09 April 2008

Lincoln and Religion

Lincoln wrote to his life long friend, Judge J.A. Wakefield, this “testament” of his beliefs:

“My earlier views of the unsoundness of the Christian scheme of salvation and the human origin of the Scriptures, have become clearer, and stronger, with advancing years, and I see no reason for thinking I shall ever change them.”

Lincoln’s law partner, William Herndon, in the years following the assassination, said:

“Mr. Lincoln was an infidel, sometimes bordering on atheism.” “He never mentioned the name of Jesus, except to scorn and detest the idea of a miraculous conception.” “He did write a little work on infidelity in 1835-6, and never recanted. He was an out-and-out infidel, and about that there is no mistake.”

When Lincoln was asked why he includes God stuff in some of his speeches “Oh, that, is some of Seward’s (Secretary of State) nonsense, and it pleases the fools.”

“When Dr. Holland asked Mr. Herndon about his partner’s religious convictions, Mr. Herndon replied that he had none, and the less he said on that subject the better. ‘Oh well,’ replied Dr. Holland, ‘I’ll fix that.’”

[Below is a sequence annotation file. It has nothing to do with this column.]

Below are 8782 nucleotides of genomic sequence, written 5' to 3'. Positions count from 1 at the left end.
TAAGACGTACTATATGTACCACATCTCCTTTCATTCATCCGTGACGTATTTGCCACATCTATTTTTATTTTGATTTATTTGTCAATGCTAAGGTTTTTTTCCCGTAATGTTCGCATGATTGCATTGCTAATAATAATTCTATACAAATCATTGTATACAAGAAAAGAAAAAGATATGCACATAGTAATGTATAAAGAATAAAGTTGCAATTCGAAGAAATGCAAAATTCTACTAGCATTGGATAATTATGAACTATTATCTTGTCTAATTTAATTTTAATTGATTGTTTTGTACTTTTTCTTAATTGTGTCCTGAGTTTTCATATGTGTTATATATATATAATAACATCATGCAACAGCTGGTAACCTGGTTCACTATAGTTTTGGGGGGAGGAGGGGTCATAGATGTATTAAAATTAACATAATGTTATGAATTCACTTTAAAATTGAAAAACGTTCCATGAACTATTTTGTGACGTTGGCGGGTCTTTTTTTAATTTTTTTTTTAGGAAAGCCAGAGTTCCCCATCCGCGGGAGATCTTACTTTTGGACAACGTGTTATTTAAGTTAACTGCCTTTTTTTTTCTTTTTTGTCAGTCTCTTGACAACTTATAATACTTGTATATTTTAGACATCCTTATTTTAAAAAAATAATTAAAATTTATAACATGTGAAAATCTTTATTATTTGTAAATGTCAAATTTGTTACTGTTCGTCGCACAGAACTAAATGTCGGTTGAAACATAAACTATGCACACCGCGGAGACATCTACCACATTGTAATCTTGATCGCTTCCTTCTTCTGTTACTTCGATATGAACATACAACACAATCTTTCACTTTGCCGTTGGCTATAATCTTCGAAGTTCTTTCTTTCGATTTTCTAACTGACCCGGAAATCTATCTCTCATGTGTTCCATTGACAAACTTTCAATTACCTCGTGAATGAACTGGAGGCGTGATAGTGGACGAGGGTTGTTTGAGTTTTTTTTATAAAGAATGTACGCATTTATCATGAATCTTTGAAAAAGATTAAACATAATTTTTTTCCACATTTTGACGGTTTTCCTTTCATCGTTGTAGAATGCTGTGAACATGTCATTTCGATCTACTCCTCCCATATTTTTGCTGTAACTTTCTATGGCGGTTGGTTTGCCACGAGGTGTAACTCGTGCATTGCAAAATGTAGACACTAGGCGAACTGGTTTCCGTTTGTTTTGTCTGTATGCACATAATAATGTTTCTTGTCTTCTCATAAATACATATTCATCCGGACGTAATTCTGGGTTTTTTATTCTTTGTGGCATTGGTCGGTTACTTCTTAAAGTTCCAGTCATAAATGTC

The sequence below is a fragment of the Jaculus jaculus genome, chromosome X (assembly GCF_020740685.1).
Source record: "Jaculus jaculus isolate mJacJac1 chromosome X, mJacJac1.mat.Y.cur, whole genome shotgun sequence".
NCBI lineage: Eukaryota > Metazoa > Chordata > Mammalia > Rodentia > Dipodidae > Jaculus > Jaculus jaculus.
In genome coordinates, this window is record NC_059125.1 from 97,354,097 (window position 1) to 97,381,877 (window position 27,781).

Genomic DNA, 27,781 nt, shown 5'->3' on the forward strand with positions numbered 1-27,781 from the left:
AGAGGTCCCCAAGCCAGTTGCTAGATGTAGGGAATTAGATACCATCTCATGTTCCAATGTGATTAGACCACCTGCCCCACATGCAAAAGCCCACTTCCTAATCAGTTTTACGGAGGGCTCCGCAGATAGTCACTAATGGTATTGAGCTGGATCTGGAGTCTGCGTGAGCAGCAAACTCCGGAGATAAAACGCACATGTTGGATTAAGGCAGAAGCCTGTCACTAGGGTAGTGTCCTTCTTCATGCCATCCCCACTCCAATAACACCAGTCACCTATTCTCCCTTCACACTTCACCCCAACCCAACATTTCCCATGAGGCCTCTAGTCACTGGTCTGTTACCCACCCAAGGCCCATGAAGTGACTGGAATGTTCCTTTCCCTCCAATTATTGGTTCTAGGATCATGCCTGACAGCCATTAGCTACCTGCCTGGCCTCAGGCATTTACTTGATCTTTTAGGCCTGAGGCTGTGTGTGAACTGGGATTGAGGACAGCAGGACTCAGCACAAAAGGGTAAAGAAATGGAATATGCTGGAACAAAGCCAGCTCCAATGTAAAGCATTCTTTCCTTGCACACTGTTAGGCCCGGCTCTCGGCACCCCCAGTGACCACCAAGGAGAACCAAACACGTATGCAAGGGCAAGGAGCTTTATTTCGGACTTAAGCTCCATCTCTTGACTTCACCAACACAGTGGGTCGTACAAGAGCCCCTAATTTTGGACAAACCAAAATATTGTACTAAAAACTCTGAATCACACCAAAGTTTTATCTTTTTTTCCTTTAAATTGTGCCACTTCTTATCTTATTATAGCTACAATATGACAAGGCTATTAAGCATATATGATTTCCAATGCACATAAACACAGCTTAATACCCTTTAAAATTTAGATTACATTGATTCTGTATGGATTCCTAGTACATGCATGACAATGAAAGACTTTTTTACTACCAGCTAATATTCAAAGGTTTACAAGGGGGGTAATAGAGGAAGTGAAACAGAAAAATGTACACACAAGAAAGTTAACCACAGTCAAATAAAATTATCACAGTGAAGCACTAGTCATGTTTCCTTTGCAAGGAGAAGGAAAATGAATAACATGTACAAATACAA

— Franklin Steiner, The Religious Beliefs of Our Presidents, p. 112, on Dr. Josiah G. Holland, later editor of Scribner’s Monthly, having spent only two weeks interviewing Lincoln’s friends before preparing his Biography, in which Holland fabricated accounts of Lincoln’s piety

“No one of Lincoln’s old acquaintances in this city ever heard of his conversion to Christianity by Dr. Smith or anyone else. It was never suggested nor thought of here until after his death…. I never saw him read a second of time in Dr. Smith’s book on Infidelity. He threw at down upon our table — spit upon it as it were — and never opened it to my knowledge.”

— William Herndon, quoted in Franklin Steiner, The Religious Beliefs of Our
Presidents, p. 124

Found in a comment at about.com by a poster identified as "Freethinker" and corrected for spelling. A balanced evaluation of the matter can be found at Wikipedia.

The claim that Lincoln was an atheist seems unlikely, but that notion that he identified as a Christian for any substantial portion of his adult life seems doubtful as well.

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